Depending on your climate, it may grow as a bush or as a tree. It does prefer sun but can survive with partial shade as well.
It will require a bit of maintenance on your part but will be well worth the effort.
6. Purple Coneflower
Another vibrant addition to your landscape, the purple coneflower is practically guaranteed to attract pollinators through its entire flowering season.
These plants for bees will grow tall and can thrive even in less-than-ideal soil and conditions.
7. Joe-Pye Weed
Although not actually a weed, this perennial will make a stunning addition to your garden, flowerbed, walkway, or wherever you plant it.
The plant comes in white or pink-purple varieties. Although they can survive in partial shade, they most prefer a sunny spot in your yard.
A fragrant addition to any home, garden, or farm, lavender is also very successful at attracting bees and other pollinators.
The herb blooms during spring and summer and can be grown year-round if you have a fairly mild climate. Lavender can even tolerate poor soil and drought-like conditions.
You can plant them in the ground or in containers, and they’ll do well either way.
If you’re looking for a flower that will be ready as soon as the bees are, snowdrops are an excellent variety to plant.
These honey bee flowers start blooming in late winter, sometimes even before the snow has melted (hence the name).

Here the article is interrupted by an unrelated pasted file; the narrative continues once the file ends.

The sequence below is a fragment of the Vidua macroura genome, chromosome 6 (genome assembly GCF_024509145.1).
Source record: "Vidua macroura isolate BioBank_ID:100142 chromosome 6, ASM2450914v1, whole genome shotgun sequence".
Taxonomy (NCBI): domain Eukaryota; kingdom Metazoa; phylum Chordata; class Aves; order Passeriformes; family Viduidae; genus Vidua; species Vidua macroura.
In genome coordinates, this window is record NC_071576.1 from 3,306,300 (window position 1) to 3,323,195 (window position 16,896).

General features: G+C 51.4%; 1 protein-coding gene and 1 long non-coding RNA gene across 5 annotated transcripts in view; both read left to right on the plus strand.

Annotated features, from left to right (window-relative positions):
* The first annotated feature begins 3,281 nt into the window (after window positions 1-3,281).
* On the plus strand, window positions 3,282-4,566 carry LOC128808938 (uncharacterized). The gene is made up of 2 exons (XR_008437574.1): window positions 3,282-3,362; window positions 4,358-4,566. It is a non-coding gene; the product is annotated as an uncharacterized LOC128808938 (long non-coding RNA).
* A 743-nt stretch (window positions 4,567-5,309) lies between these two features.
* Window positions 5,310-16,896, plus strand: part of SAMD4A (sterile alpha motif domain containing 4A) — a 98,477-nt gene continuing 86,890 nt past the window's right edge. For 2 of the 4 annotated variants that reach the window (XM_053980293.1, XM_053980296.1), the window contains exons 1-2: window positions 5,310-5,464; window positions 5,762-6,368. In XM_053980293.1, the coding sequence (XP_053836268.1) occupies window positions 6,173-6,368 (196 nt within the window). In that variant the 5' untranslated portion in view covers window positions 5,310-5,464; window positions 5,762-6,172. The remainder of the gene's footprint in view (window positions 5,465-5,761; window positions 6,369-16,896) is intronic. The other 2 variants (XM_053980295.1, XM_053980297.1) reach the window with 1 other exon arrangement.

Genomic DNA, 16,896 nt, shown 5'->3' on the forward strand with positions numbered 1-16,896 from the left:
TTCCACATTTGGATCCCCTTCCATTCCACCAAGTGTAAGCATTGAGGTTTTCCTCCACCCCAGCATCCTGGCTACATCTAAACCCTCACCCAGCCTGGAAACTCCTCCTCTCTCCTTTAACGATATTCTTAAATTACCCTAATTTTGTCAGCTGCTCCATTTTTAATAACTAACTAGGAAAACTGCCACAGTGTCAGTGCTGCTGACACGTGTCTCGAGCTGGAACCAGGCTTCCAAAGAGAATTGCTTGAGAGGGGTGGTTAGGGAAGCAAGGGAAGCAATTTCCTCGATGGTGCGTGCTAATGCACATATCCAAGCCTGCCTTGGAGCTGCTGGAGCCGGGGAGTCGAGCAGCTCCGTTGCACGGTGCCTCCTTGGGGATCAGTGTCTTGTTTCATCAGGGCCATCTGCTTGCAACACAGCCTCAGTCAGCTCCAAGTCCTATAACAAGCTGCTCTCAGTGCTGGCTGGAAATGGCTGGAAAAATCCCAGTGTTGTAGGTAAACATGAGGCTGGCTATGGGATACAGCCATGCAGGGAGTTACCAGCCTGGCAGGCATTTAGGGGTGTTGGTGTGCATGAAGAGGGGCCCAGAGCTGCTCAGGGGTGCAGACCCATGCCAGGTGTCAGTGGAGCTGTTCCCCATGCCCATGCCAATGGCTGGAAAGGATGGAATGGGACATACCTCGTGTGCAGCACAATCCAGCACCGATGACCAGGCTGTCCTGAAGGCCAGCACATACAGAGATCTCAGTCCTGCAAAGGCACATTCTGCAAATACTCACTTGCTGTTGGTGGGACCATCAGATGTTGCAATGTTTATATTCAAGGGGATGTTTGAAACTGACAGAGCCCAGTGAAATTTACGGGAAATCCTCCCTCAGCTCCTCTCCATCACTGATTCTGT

Snowdrops prefer partial shade and nutrient-rich soil, so planting them under a tree that drops its leaves is an easy option.
Another flower that makes an early appearance in the season is crocus. They can be found in blues, purples, and yellows, and make quite the statement in your yard.
After planting the bulbs in early fall and providing plenty of water, you won’t need to do much else to have these beautiful flowers thrive.
Look for sunflower seeds that are native to your climate zone, and just be sure to plant them after the last possible frost.
Cranesbills belong to the geranium family and have a long flowering season, taking a break only in the midst of winter.
These honey bee flowers will need either full or partial sun and will bloom in beautiful shades of pink, purple, or white.
To keep them healthy and attractive to pollinators for as long as possible, make sure they have water frequently but are not waterlogged, and prune the plants when necessary.